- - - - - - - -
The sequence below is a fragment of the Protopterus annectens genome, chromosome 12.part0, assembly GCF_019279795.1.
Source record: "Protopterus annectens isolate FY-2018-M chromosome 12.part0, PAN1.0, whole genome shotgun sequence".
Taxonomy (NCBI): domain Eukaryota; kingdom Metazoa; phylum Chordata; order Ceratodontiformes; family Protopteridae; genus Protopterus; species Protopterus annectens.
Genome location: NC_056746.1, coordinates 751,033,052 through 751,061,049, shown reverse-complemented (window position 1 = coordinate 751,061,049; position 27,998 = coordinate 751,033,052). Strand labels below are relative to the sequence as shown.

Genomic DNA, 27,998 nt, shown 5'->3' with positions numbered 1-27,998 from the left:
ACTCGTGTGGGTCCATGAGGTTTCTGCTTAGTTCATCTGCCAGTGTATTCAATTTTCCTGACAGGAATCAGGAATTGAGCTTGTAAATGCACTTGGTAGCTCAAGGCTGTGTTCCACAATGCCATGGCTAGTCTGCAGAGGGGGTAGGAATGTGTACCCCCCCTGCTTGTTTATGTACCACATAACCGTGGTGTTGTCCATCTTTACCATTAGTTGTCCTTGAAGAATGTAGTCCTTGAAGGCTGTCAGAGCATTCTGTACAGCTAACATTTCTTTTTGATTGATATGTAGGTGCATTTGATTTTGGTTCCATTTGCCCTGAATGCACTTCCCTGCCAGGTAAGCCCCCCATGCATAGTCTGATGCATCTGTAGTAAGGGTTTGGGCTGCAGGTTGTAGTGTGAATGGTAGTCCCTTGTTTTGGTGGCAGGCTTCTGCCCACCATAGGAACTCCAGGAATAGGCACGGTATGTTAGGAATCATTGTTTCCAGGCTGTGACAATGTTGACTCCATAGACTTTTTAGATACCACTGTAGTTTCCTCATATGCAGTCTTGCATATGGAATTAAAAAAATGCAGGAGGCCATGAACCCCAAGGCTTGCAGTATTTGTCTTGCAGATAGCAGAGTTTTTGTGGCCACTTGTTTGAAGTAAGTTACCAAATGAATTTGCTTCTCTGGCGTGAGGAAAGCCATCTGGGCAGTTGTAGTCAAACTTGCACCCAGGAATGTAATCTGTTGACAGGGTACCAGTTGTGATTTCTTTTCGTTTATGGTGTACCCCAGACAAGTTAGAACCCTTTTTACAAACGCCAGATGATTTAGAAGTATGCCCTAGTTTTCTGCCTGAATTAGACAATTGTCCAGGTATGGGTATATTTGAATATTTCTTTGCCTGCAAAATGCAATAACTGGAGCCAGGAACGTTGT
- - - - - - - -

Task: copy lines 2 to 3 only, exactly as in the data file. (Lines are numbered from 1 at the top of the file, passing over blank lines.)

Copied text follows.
Source record: "Protopterus annectens isolate FY-2018-M chromosome 12.part0, PAN1.0, whole genome shotgun sequence".
Taxonomy (NCBI): domain Eukaryota; kingdom Metazoa; phylum Chordata; order Ceratodontiformes; family Protopteridae; genus Protopterus; species Protopterus annectens.